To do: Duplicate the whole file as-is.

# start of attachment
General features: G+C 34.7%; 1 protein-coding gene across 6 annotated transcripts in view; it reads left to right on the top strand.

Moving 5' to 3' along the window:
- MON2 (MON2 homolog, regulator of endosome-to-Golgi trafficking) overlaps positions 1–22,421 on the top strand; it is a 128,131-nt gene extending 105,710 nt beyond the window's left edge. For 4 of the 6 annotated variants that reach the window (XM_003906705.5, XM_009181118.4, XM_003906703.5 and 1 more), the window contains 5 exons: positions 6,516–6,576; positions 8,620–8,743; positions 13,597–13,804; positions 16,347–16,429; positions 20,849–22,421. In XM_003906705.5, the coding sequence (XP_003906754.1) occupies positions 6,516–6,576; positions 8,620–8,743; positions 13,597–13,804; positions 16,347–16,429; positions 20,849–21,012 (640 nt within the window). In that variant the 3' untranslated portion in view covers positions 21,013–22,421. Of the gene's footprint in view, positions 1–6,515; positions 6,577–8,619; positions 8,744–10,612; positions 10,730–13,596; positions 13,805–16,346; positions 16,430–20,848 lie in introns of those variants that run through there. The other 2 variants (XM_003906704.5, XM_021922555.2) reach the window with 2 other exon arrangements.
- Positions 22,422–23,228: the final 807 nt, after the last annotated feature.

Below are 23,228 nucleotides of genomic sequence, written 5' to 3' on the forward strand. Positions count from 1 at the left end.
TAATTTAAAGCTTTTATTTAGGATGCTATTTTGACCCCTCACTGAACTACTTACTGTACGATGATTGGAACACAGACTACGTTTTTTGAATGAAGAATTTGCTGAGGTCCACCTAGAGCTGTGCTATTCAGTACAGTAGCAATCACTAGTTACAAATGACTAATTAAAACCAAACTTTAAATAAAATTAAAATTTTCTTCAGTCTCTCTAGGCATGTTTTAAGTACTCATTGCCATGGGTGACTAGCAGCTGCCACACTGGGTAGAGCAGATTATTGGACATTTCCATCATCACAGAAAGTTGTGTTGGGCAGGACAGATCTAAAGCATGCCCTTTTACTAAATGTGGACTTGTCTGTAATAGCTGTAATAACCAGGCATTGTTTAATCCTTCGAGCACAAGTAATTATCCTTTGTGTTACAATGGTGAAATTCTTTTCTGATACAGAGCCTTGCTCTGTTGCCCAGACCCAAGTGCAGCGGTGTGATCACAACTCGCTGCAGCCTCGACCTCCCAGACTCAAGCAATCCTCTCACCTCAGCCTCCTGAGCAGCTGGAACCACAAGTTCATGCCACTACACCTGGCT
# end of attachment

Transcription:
General features: G+C 34.7%; 1 protein-coding gene across 6 annotated transcripts in view; it reads left to right on the top strand.

Moving 5' to 3' along the window:
- MON2 (MON2 homolog, regulator of endosome-to-Golgi trafficking) overlaps positions 1–22,421 on the top strand; it is a 128,131-nt gene extending 105,710 nt beyond the window's left edge. For 4 of the 6 annotated variants that reach the window (XM_003906705.5, XM_009181118.4, XM_003906703.5 and 1 more), the window contains 5 exons: positions 6,516–6,576; positions 8,620–8,743; positions 13,597–13,804; positions 16,347–16,429; positions 20,849–22,421. In XM_003906705.5, the coding sequence (XP_003906754.1) occupies positions 6,516–6,576; positions 8,620–8,743; positions 13,597–13,804; positions 16,347–16,429; positions 20,849–21,012 (640 nt within the window). In that variant the 3' untranslated portion in view covers positions 21,013–22,421. Of the gene's footprint in view, positions 1–6,515; positions 6,577–8,619; positions 8,744–10,612; positions 10,730–13,596; positions 13,805–16,346; positions 16,430–20,848 lie in introns of those variants that run through there. The other 2 variants (XM_003906704.5, XM_021922555.2) reach the window with 2 other exon arrangements.
- Positions 22,422–23,228: the final 807 nt, after the last annotated feature.

Below are 23,228 nucleotides of genomic sequence, written 5' to 3' on the forward strand. Positions count from 1 at the left end.
TAATTTAAAGCTTTTATTTAGGATGCTATTTTGACCCCTCACTGAACTACTTACTGTACGATGATTGGAACACAGACTACGTTTTTTGAATGAAGAATTTGCTGAGGTCCACCTAGAGCTGTGCTATTCAGTACAGTAGCAATCACTAGTTACAAATGACTAATTAAAACCAAACTTTAAATAAAATTAAAATTTTCTTCAGTCTCTCTAGGCATGTTTTAAGTACTCATTGCCATGGGTGACTAGCAGCTGCCACACTGGGTAGAGCAGATTATTGGACATTTCCATCATCACAGAAAGTTGTGTTGGGCAGGACAGATCTAAAGCATGCCCTTTTACTAAATGTGGACTTGTCTGTAATAGCTGTAATAACCAGGCATTGTTTAATCCTTCGAGCACAAGTAATTATCCTTTGTGTTACAATGGTGAAATTCTTTTCTGATACAGAGCCTTGCTCTGTTGCCCAGACCCAAGTGCAGCGGTGTGATCACAACTCGCTGCAGCCTCGACCTCCCAGACTCAAGCAATCCTCTCACCTCAGCCTCCTGAGCAGCTGGAACCACAAGTTCATGCCACTACACCTGGCT